# Numbering Systems - Binary, Octal, Decimal, and Hexadecimal

There are many ways to count. The one we choose (because we have 10 fingers and because our parents chose it) is decimal, which means: "base ten". A numbering system allows for large numbers to be "built up" from sequences of smaller numbers, such as 157, which means 1 times 10 to the second power, plus 5 times 10 to the first power, plus 7 times 10 to the zeroth power. Given any base (decimal = 10, binary = 2, octal = 8, hexadecimal = 16) we can compute a number such as 1241836 as: (1 * X^5) + (2 * X^4) + (4 * X^3) + (1 * X^2) + (8 * X^2) + (3 * X^1) + (6 * X^0).

# Numbering Systems

Numbering systems are just symbolic ways to represent the numbers. The base of a numbering system is the number of digits in the system and the multiplicative factor for each subsequent column.

## Other Numbering Systems (Octal, Hex)

Name Base Allowed Digits
Binary Base 2 0,1
Octal Base 8 0,1,2,3,4,5,6,7
Decimal Base 10 0,1,2,3,4,5,6,7,8,9
Hex Base 16 0,1,2,3,4,5,6,7,8,9,A,B,C,D,E,F (A=10, B=11, C=12, D=13, E=14, F=15)

Allowable Digits are 0,1,...,(Base-1).

## Evaluating a number in a base

To evaluate, we multiply the base by a set of powers and by the appropriate digit in order:

Position of Digit n ... 8 7 6 5 4 3 2 1
Power X^n-1 ... X^7 X^6 X^5 X^4 X^3 X^2 X^1 X^0
Example Base 19 0 0 0 0 0 0 0 A 9 0
Example Values 0+ 0+ 0+ 0 + 0+ 0+ 0+ 10 * 19^2 + 9* 19^1 0 = 532
```
15133 BASE X:
(1 * X^4) + (5 * X^3) + (1 * X^2) + (3 * X^1) + (3 * X^0)

15133 BASE 10:
(1 * 10^4) + (5 * 10^3) + (1 * 10^2) + (3 * 10^1) + (3 * 10^0)
10000 + 5000 + 100 + 30 + 3 = 15133 Base 10

15133 BASE 8:
(1 * 8^4) + (5 * 8^3) + (1 * 8^2) + (3 * 8^1) + (3 * 8^0)
(1 * 4096) + (5 * 512) + (1 * 64) + (3 * 8)   + 3 =
4069+2560+64+24+3 = 6720 Base 10
```

## How do we determine what base a number is?

1. Usually it is decimal
2. Other bases will be labeled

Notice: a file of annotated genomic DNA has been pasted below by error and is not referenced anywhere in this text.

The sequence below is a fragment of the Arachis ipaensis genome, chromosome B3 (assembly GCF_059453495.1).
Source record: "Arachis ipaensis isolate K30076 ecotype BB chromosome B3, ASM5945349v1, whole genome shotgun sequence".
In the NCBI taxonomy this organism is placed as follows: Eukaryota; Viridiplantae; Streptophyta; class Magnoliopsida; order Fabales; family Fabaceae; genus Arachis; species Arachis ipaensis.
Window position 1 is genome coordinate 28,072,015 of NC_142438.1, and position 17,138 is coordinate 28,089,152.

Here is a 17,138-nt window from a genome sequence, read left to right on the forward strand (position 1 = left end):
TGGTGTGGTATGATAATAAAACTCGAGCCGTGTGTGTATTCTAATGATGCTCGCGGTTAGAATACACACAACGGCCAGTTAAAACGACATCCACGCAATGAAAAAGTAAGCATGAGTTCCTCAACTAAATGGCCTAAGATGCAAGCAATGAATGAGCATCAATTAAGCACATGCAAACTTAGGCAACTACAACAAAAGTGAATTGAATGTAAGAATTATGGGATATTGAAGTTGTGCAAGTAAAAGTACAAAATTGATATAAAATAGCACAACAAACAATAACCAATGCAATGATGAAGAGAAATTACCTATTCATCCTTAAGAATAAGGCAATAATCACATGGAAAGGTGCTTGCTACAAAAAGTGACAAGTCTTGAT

3. We can rule out bases if the digits are large enough

## ILLEGAL BASES example:

```7010 cannot be binary because the 7 is not a valid binary digit.  This number could be octal.
4291 cannot be octal because the 9 is not a valid octal digit. This number could be decimal.
4A711D cannot be decimal because A is not a valid decimal digit. This number is	most likely hex.
```

## Converting from Octal to Binary:

There are two ways to convert from Octal to binary:

1. The hard way:

Just like converting decimal to binary.

Find the greatest power of 2 equal to or less than the value of the octal number. This is your first bit. Subtract this value from the octal number (in octal subtraction). Find the next lower power of two equal to or less than the octal value. this is your next bit. Subtract this value from the octal number (in octal subtraction). Repeat this until all octal value equals 0.

2. The easy way:

Because Octal is 2^3 and binary is 2^1, every octal digit represents exactly 3 binary digits! Thus we have an easy to memorize chart:

OctalBinary Equiv
0 000
1 001
2 010
3 011
4 100
5 101
6 110
7 111

Note: This conversion goes both ways:

Example: Convert the octal number 7160 (base 8) to binary:

OctalBinary Equiv
7 becomes 111
1 becomes 001
6 becomes 110
0 becomes 000

Now line these bits up: 111,001,110,000 (or 111001110000) and you have your binary number.

Example: Convert the binary number 01011 to Octal

First make sure there are a number of digits evenly divided by 3.

This gives us: 001011

Then divide into groups of 3:

This gives us: 001,011

Finally, do the conversion:

Binary Octal Equiv
001 becomes 1
011 becomes 6

Now line these octal digits up: 1,6 (or 16 (base 8))